On 15th August, when India celebrated its Independence Day and Prime Minister Modi made customary speech from the ramparts of Red Fort, Sairbeen featured two Indian commentators whom the anchor interviewed on the speech’s Kashmir part. Modi had claimed in his speech that he fulfilled his poll promise on Kashmir and that the decision was taken for the welfare of Kashmiris. Film-maker Sanjay Kak and journalist Renu Agal were critical of the handling of Kashmir. They opposed media blackout and criticised hyper-nationalism of a major section of mainstream media which was toeing the government line on Kashmir. They both agreed that the government was in total control of information sources and even talked of implications of not consulting with Kashmiris before abrogating Article 370.
The same programme also showed visuals of a protest outside the Indian High Commission in London. The two Indian commentators featured throughout the 22-minute Sairbeen that day. Hindi’s Duniya did not run such analysis of PM’s speech. The London protest, too, failed to get a space in Hindi. Pakistan Prime Minister Imran Khan’s completion of one year in office was the subject of story on Duniya on 23 August. Watching the story it was difficult to decide whether it was on a British channel or any of the Indian channels. It is hard to find a story critical of Pakistani PM in Urdu.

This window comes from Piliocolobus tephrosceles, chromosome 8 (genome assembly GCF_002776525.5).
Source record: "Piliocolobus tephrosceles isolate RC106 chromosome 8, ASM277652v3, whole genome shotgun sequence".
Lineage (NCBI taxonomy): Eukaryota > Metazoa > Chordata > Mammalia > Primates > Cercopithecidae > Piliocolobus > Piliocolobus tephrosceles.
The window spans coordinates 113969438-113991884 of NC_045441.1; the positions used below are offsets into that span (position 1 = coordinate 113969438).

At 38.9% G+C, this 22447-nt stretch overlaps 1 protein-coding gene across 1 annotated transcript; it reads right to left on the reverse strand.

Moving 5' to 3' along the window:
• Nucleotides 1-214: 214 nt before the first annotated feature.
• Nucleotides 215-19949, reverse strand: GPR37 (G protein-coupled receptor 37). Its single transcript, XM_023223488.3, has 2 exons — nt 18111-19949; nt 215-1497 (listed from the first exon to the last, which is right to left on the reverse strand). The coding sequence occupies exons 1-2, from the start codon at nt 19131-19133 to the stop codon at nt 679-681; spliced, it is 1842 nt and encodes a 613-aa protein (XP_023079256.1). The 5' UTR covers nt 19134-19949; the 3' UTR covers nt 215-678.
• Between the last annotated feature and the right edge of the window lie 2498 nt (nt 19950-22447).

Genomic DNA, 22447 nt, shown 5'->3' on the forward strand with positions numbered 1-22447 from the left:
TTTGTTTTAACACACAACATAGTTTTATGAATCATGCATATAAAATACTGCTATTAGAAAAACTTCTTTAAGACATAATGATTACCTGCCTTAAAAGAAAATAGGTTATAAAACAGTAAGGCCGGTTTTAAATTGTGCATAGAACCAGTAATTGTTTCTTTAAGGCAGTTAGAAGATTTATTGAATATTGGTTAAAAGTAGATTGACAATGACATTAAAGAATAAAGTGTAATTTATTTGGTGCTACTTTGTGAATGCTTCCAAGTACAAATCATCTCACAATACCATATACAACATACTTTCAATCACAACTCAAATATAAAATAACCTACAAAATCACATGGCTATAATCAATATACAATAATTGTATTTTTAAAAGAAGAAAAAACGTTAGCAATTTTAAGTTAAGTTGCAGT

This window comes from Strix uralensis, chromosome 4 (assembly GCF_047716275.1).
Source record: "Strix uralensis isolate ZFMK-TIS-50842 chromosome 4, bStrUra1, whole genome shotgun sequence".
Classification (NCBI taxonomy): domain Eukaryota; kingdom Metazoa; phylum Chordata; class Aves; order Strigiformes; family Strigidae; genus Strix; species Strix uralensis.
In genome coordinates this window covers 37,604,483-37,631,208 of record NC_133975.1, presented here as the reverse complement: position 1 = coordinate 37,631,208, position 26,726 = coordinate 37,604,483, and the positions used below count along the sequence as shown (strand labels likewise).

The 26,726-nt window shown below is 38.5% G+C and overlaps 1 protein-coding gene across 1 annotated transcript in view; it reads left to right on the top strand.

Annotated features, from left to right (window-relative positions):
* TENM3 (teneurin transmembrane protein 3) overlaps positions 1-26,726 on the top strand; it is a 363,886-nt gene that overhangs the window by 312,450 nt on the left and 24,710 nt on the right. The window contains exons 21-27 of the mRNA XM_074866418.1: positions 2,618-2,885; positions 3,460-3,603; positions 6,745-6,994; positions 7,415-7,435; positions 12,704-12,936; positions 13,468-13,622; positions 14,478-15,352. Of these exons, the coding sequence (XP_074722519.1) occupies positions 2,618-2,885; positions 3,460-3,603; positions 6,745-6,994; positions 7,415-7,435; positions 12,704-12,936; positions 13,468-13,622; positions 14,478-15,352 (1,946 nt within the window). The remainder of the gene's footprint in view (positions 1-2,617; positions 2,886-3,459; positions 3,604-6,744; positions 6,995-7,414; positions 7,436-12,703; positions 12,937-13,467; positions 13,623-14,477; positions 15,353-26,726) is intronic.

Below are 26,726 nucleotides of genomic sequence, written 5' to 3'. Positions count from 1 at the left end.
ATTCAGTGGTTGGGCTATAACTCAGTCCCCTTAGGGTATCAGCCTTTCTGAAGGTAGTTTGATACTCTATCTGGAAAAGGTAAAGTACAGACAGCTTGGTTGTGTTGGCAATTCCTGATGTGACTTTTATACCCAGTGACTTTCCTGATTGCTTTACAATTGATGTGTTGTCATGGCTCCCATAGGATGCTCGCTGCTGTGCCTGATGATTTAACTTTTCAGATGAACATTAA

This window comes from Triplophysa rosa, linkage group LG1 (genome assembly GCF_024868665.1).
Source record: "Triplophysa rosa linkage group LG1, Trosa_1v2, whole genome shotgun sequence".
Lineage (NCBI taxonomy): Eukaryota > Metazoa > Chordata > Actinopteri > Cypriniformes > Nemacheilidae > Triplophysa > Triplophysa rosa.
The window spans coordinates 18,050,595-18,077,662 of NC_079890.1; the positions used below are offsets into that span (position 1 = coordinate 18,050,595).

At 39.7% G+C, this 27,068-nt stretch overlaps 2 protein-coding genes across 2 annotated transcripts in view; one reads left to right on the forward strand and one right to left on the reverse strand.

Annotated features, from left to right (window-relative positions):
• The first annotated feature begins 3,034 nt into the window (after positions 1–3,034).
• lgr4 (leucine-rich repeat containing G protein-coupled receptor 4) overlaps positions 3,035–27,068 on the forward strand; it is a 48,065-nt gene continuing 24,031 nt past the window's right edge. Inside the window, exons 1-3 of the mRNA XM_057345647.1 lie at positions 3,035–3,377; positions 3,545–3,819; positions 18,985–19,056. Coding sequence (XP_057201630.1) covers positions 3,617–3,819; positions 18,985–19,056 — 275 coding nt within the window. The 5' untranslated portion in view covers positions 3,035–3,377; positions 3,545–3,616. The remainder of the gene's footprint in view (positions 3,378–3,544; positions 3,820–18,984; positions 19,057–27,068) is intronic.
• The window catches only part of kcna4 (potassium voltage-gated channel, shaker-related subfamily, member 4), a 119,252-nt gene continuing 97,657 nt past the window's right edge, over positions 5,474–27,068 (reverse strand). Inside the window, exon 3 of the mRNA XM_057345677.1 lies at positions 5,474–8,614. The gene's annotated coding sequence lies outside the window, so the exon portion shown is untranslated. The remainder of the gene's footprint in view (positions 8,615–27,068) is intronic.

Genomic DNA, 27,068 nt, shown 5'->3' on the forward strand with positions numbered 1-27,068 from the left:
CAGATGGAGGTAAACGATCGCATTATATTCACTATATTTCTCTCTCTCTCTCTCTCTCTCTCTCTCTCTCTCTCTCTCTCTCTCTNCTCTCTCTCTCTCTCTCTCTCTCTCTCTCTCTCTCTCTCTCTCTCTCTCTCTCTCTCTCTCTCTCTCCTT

So, anti-India protest is covered on Urdu service and Imran Khan is critically examined on Hindi. Similarly, statements of world leaders or agencies on Pakistan’s handling of alleged terrorism would get elaborate coverage on Hindi. One is tempted to conclude that the old colonial policy of ‘divide and rule’ has been reset as ‘divide and report’ when it comes to dealing with the sub-continent.
(Mass Media, September 2019)